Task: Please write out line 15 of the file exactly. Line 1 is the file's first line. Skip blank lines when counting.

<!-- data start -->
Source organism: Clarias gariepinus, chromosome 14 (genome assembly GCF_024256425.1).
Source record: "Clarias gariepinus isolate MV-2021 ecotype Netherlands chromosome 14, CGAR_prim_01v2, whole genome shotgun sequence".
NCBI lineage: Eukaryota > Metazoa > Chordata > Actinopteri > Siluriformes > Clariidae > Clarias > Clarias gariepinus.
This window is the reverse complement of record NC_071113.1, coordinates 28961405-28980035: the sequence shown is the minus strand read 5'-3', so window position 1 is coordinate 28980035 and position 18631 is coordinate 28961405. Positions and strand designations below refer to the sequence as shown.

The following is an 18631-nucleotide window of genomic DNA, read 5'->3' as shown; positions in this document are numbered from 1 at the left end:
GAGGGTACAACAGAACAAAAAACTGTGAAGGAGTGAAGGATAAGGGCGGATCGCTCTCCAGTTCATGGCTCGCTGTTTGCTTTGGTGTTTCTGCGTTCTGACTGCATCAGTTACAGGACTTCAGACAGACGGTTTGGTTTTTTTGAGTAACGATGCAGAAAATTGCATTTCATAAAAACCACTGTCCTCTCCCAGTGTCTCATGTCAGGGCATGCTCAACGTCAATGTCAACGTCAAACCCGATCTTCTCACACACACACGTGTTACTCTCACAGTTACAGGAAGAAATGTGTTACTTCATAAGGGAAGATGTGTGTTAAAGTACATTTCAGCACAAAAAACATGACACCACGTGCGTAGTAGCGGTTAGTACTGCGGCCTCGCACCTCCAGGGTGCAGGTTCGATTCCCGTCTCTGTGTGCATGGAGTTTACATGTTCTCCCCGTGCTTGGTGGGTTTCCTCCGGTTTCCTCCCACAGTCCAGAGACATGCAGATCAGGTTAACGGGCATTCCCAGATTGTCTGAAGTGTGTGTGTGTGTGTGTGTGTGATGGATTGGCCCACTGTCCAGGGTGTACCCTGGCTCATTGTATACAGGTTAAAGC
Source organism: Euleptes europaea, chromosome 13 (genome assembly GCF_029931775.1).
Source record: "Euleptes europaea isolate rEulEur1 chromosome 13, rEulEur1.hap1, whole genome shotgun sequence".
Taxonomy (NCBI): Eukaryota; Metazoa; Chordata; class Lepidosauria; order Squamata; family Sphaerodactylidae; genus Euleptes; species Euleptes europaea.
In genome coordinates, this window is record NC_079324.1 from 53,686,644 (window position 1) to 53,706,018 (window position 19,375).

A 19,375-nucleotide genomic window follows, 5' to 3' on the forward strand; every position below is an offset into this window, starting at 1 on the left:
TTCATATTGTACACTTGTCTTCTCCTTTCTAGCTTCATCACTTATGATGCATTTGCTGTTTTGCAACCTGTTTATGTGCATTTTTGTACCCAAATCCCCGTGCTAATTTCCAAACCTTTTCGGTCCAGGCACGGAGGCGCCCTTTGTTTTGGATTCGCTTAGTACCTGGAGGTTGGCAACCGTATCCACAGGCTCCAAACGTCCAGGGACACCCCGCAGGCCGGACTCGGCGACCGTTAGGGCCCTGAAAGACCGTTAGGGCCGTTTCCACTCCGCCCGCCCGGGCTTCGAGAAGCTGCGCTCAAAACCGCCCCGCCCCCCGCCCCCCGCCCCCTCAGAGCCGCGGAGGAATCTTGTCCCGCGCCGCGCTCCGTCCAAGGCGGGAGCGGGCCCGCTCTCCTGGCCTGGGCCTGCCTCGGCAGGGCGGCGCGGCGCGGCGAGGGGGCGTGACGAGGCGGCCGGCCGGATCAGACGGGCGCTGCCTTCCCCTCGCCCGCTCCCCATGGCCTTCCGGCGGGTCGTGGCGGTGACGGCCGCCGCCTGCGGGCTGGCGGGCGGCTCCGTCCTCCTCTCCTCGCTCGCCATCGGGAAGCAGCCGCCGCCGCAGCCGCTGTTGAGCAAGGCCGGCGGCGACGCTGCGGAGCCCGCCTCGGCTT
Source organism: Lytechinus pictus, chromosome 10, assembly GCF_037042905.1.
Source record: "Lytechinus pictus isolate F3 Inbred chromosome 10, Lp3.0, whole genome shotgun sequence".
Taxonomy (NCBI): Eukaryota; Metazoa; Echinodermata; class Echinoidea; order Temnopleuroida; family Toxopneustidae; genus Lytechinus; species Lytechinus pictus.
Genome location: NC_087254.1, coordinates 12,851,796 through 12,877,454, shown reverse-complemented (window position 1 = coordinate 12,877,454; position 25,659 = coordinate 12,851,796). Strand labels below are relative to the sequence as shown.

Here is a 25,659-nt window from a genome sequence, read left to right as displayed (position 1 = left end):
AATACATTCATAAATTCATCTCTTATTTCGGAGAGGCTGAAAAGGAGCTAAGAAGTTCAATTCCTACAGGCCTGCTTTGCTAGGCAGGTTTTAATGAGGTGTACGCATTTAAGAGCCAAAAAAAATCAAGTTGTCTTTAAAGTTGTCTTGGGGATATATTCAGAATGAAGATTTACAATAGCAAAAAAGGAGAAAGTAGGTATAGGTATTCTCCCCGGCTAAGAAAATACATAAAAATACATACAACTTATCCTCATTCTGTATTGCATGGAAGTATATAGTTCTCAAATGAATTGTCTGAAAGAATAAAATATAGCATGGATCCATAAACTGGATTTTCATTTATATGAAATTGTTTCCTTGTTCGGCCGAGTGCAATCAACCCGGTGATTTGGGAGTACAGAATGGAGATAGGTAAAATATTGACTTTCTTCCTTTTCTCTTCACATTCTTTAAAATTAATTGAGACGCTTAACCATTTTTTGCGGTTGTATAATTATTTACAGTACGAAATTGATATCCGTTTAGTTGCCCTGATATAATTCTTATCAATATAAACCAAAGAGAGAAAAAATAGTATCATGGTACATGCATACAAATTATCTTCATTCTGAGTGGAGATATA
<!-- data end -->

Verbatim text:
Taxonomy (NCBI): Eukaryota; Metazoa; Echinodermata; class Echinoidea; order Temnopleuroida; family Toxopneustidae; genus Lytechinus; species Lytechinus pictus.